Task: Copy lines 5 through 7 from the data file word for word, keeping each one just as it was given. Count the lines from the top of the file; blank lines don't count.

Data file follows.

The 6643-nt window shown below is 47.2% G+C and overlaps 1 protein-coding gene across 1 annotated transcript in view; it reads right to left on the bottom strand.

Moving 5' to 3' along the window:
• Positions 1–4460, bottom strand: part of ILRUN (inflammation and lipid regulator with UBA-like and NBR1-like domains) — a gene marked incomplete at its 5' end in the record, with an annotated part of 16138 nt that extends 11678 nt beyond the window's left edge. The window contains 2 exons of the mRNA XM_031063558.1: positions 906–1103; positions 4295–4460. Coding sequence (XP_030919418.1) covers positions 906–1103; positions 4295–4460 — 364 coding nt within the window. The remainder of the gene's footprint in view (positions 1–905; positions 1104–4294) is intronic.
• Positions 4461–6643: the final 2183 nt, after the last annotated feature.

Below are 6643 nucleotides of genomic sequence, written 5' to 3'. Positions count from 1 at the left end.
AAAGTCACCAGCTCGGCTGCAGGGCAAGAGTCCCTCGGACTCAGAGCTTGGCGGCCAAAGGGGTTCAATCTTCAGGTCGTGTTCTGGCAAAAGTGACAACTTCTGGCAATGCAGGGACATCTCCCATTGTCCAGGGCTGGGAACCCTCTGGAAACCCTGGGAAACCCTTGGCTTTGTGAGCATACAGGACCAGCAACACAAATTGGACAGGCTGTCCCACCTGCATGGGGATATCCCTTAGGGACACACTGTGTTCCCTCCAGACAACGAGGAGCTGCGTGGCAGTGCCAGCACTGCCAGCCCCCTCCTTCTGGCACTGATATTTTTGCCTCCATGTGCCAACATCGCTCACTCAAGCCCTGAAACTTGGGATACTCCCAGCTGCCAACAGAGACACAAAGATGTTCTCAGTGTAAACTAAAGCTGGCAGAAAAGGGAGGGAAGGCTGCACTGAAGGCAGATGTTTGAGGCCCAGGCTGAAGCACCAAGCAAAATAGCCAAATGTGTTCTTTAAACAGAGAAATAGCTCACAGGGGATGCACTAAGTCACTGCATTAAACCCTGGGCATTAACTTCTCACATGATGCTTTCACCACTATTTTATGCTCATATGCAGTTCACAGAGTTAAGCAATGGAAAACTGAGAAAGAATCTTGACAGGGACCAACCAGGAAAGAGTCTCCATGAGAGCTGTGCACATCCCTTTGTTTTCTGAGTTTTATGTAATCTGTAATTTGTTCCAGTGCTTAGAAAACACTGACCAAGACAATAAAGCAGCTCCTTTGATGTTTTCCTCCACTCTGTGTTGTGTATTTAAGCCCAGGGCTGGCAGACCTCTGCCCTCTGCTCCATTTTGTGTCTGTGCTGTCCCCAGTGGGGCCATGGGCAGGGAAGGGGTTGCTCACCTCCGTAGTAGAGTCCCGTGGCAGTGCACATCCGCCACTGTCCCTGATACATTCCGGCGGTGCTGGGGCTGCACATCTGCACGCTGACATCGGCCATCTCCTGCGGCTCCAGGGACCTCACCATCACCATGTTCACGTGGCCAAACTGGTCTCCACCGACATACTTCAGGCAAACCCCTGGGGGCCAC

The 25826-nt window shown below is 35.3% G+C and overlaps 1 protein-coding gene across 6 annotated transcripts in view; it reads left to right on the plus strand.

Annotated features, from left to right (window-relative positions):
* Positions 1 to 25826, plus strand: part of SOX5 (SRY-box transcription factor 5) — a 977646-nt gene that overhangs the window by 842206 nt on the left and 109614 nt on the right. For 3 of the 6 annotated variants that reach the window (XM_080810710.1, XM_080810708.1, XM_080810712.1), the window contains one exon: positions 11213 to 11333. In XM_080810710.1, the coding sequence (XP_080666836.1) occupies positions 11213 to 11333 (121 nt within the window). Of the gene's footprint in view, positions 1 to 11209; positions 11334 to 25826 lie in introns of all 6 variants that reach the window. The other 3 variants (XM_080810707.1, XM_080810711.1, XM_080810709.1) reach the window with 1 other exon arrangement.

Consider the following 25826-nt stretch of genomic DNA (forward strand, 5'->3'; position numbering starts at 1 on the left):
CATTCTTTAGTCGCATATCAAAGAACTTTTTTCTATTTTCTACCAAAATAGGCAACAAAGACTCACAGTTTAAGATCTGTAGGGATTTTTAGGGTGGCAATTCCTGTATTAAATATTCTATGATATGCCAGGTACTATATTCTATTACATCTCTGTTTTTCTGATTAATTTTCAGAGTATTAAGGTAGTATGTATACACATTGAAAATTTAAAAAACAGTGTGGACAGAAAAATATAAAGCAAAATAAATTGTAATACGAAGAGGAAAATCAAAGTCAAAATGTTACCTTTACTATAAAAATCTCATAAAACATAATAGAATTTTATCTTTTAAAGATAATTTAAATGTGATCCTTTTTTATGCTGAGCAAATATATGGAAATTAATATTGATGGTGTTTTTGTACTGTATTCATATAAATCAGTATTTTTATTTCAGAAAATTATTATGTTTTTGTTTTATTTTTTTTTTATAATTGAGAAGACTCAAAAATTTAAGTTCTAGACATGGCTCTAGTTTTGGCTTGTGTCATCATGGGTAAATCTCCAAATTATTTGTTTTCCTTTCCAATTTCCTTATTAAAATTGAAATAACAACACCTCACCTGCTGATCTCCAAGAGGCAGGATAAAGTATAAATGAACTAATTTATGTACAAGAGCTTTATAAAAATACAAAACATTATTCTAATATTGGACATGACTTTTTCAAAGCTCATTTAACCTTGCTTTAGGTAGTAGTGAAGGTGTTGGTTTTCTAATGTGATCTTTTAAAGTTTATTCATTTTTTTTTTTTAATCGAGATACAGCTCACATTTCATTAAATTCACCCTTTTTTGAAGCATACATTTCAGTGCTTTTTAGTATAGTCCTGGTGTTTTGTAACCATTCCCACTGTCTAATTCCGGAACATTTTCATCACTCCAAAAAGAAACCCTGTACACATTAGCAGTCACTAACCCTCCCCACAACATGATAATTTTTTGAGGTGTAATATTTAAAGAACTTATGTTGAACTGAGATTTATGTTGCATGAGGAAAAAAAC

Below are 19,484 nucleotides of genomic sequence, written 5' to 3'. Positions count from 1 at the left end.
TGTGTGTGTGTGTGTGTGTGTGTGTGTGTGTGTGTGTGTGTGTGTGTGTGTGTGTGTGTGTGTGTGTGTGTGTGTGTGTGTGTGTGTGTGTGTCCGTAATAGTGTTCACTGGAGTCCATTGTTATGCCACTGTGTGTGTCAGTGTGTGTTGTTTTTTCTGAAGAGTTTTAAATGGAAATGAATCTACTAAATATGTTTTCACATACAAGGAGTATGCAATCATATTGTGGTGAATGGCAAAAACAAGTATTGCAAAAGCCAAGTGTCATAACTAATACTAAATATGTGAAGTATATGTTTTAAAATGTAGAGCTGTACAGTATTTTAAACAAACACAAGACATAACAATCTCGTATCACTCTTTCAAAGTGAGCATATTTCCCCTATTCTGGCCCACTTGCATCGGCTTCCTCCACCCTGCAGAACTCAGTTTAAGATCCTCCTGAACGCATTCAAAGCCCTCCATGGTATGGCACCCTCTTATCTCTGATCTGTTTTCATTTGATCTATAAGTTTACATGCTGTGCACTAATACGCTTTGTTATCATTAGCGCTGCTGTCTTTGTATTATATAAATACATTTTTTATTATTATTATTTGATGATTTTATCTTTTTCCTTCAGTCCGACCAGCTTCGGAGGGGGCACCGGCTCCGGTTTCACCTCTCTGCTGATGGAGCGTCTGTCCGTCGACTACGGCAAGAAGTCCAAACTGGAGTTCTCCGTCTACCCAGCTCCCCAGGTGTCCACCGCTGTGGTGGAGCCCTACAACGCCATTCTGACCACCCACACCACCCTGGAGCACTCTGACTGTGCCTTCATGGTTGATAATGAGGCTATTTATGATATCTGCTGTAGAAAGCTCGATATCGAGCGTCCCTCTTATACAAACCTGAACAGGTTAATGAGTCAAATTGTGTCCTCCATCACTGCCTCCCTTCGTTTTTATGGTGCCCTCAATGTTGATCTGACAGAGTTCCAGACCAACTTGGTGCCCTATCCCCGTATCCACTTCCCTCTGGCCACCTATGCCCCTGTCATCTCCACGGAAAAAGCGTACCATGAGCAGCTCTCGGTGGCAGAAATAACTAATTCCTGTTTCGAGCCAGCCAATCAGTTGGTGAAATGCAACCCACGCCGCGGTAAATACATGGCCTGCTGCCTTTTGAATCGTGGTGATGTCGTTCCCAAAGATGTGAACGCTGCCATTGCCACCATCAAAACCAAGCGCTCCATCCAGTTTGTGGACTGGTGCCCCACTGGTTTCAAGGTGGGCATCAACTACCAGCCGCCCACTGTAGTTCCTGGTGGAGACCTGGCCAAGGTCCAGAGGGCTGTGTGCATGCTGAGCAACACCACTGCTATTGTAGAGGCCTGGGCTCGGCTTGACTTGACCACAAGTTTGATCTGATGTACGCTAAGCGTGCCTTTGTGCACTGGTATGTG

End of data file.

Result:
Below are 6643 nucleotides of genomic sequence, written 5' to 3'. Positions count from 1 at the left end.
AAAGTCACCAGCTCGGCTGCAGGGCAAGAGTCCCTCGGACTCAGAGCTTGGCGGCCAAAGGGGTTCAATCTTCAGGTCGTGTTCTGGCAAAAGTGACAACTTCTGGCAATGCAGGGACATCTCCCATTGTCCAGGGCTGGGAACCCTCTGGAAACCCTGGGAAACCCTTGGCTTTGTGAGCATACAGGACCAGCAACACAAATTGGACAGGCTGTCCCACCTGCATGGGGATATCCCTTAGGGACACACTGTGTTCCCTCCAGACAACGAGGAGCTGCGTGGCAGTGCCAGCACTGCCAGCCCCCTCCTTCTGGCACTGATATTTTTGCCTCCATGTGCCAACATCGCTCACTCAAGCCCTGAAACTTGGGATACTCCCAGCTGCCAACAGAGACACAAAGATGTTCTCAGTGTAAACTAAAGCTGGCAGAAAAGGGAGGGAAGGCTGCACTGAAGGCAGATGTTTGAGGCCCAGGCTGAAGCACCAAGCAAAATAGCCAAATGTGTTCTTTAAACAGAGAAATAGCTCACAGGGGATGCACTAAGTCACTGCATTAAACCCTGGGCATTAACTTCTCACATGATGCTTTCACCACTATTTTATGCTCATATGCAGTTCACAGAGTTAAGCAATGGAAAACTGAGAAAGAATCTTGACAGGGACCAACCAGGAAAGAGTCTCCATGAGAGCTGTGCACATCCCTTTGTTTTCTGAGTTTTATGTAATCTGTAATTTGTTCCAGTGCTTAGAAAACACTGACCAAGACAATAAAGCAGCTCCTTTGATGTTTTCCTCCACTCTGTGTTGTGTATTTAAGCCCAGGGCTGGCAGACCTCTGCCCTCTGCTCCATTTTGTGTCTGTGCTGTCCCCAGTGGGGCCATGGGCAGGGAAGGGGTTGCTCACCTCCGTAGTAGAGTCCCGTGGCAGTGCACATCCGCCACTGTCCCTGATACATTCCGGCGGTGCTGGGGCTGCACATCTGCACGCTGACATCGGCCATCTCCTGCGGCTCCAGGGACCTCACCATCACCATGTTCACGTGGCCAAACTGGTCTCCACCGACATACTTCAGGCAAACCCCTGGGGGCCAC

The 25826-nt window shown below is 35.3% G+C and overlaps 1 protein-coding gene across 6 annotated transcripts in view; it reads left to right on the plus strand.